For all the talk about the success of the “surge” in tamping down violence in Iraq, surely Moqtada al-Sadr’s decision to declare a 6-month ceasefire and shut down the Mahdi Army is a big reason why we’re seeing relative calm in Baghdad and beyond.

But Sadr’s followers are running out of patience:

“There is an entity in the Sadr trend that doesn’t want the freeze,” said Sheik Naza al Timini, a Sadr cleric in the Shiite holy city of Karbala, south of Baghdad. “They said, ‘We have the right to use violence and force.’ We always hope for good, and we hope that the decision of Sayed Muqtada will be for the best of Iraq, but after he gives his final decision about the future of the Mahdi Army, many, I believe, will change their ideology and choose to leave the Sadr trend.”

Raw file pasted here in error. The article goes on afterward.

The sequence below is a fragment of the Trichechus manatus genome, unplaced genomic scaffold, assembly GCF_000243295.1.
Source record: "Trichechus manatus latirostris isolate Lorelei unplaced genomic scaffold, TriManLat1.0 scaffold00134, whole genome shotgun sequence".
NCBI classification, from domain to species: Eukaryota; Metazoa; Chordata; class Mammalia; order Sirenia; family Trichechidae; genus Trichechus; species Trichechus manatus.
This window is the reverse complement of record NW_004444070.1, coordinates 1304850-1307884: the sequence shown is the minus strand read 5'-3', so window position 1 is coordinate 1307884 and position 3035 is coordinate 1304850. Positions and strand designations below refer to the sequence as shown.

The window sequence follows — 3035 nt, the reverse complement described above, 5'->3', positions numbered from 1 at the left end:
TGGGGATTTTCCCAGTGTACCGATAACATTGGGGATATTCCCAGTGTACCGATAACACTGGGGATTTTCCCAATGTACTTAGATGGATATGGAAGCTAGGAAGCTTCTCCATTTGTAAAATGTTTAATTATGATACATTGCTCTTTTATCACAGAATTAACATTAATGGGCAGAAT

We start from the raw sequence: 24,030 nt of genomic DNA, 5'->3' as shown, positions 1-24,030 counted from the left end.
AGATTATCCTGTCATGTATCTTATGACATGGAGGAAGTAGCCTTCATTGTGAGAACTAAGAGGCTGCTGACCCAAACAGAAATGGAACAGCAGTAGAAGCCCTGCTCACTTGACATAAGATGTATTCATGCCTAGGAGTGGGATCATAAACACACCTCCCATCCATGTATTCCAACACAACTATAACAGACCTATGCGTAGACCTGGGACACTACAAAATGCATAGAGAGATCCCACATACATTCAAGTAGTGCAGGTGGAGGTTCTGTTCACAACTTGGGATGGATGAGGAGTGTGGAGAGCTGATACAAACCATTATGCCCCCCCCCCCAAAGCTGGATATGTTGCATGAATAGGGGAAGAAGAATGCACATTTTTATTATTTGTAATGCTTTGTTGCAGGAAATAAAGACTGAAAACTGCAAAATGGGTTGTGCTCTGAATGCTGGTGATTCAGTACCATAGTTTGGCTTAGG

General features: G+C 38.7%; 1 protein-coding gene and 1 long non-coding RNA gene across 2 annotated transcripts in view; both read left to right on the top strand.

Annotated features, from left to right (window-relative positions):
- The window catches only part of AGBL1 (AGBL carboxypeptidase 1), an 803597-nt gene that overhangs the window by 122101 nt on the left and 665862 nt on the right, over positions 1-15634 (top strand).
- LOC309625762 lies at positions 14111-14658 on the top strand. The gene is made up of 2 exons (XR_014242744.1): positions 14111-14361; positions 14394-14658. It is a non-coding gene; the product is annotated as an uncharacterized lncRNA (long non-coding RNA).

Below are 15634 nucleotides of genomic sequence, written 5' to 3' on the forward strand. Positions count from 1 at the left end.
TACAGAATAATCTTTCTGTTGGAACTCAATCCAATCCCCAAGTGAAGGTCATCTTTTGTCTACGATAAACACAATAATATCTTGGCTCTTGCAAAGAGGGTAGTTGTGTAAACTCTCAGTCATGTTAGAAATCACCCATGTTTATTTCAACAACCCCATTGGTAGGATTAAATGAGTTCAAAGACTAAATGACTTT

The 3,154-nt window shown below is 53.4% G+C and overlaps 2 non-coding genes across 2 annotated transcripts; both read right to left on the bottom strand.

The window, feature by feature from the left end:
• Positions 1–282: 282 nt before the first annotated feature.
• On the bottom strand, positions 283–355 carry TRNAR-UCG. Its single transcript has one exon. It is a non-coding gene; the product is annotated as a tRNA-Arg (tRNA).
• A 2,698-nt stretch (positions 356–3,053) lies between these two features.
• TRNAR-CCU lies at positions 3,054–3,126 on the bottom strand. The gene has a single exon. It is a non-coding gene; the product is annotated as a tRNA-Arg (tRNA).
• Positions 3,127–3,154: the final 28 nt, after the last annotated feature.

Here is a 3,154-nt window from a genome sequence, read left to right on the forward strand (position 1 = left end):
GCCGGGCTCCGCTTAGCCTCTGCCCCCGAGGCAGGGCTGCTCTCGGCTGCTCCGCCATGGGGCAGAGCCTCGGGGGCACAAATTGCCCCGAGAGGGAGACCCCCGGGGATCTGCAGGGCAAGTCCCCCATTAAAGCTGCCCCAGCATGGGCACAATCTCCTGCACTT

Sadr’s proven remarkably deft at playing this game. If he sees a reason to extend the cease-fire, he will. But keeping the more radical elements in line may prove elusive. It’s a problem common to any insurgent group, from the PLO to the IRA. When the established leadership starts cutting deals with the perceived occupiers, a more violent splinter group usually emerges, gains credibility, and pillories the old guard as weak-kneed. Sadr’s strident anti-Americanism seems to be part of his effort to avoid this fate.